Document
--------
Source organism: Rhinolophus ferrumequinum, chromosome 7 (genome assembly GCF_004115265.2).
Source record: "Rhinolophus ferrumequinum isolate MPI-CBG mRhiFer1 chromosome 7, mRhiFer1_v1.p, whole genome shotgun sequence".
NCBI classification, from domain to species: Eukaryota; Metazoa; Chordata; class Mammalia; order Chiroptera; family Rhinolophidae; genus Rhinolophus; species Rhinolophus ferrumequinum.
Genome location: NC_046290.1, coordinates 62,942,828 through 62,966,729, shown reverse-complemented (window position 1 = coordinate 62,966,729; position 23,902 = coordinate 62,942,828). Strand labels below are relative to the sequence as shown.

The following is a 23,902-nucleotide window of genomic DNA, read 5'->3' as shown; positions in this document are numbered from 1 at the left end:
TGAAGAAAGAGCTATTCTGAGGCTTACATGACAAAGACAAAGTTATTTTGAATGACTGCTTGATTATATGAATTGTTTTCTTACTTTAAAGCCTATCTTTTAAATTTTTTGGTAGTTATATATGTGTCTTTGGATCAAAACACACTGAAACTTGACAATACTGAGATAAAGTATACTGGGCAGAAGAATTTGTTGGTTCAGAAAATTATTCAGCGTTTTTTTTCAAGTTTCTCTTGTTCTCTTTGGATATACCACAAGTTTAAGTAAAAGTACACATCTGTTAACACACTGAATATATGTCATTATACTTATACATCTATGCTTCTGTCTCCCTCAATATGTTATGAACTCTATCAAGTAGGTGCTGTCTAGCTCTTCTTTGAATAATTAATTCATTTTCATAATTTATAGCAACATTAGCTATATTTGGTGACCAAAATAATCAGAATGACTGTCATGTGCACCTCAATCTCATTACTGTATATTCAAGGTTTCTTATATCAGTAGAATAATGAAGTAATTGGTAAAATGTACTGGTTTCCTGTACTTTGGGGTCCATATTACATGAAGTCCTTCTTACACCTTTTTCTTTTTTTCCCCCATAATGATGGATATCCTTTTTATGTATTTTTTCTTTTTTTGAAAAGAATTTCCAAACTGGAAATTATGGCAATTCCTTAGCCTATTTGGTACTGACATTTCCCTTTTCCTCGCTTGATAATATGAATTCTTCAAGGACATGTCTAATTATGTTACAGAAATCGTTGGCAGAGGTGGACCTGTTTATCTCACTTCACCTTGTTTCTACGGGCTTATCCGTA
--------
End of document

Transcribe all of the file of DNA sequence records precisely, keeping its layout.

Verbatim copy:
Source organism: Rhinolophus ferrumequinum, chromosome 7 (genome assembly GCF_004115265.2).
Source record: "Rhinolophus ferrumequinum isolate MPI-CBG mRhiFer1 chromosome 7, mRhiFer1_v1.p, whole genome shotgun sequence".
NCBI classification, from domain to species: Eukaryota; Metazoa; Chordata; class Mammalia; order Chiroptera; family Rhinolophidae; genus Rhinolophus; species Rhinolophus ferrumequinum.
Genome location: NC_046290.1, coordinates 62,942,828 through 62,966,729, shown reverse-complemented (window position 1 = coordinate 62,966,729; position 23,902 = coordinate 62,942,828). Strand labels below are relative to the sequence as shown.

The following is a 23,902-nucleotide window of genomic DNA, read 5'->3' as shown; positions in this document are numbered from 1 at the left end:
TGAAGAAAGAGCTATTCTGAGGCTTACATGACAAAGACAAAGTTATTTTGAATGACTGCTTGATTATATGAATTGTTTTCTTACTTTAAAGCCTATCTTTTAAATTTTTTGGTAGTTATATATGTGTCTTTGGATCAAAACACACTGAAACTTGACAATACTGAGATAAAGTATACTGGGCAGAAGAATTTGTTGGTTCAGAAAATTATTCAGCGTTTTTTTTCAAGTTTCTCTTGTTCTCTTTGGATATACCACAAGTTTAAGTAAAAGTACACATCTGTTAACACACTGAATATATGTCATTATACTTATACATCTATGCTTCTGTCTCCCTCAATATGTTATGAACTCTATCAAGTAGGTGCTGTCTAGCTCTTCTTTGAATAATTAATTCATTTTCATAATTTATAGCAACATTAGCTATATTTGGTGACCAAAATAATCAGAATGACTGTCATGTGCACCTCAATCTCATTACTGTATATTCAAGGTTTCTTATATCAGTAGAATAATGAAGTAATTGGTAAAATGTACTGGTTTCCTGTACTTTGGGGTCCATATTACATGAAGTCCTTCTTACACCTTTTTCTTTTTTTCCCCCATAATGATGGATATCCTTTTTATGTATTTTTTCTTTTTTTGAAAAGAATTTCCAAACTGGAAATTATGGCAATTCCTTAGCCTATTTGGTACTGACATTTCCCTTTTCCTCGCTTGATAATATGAATTCTTCAAGGACATGTCTAATTATGTTACAGAAATCGTTGGCAGAGGTGGACCTGTTTATCTCACTTCACCTTGTTTCTACGGGCTTATCCGTA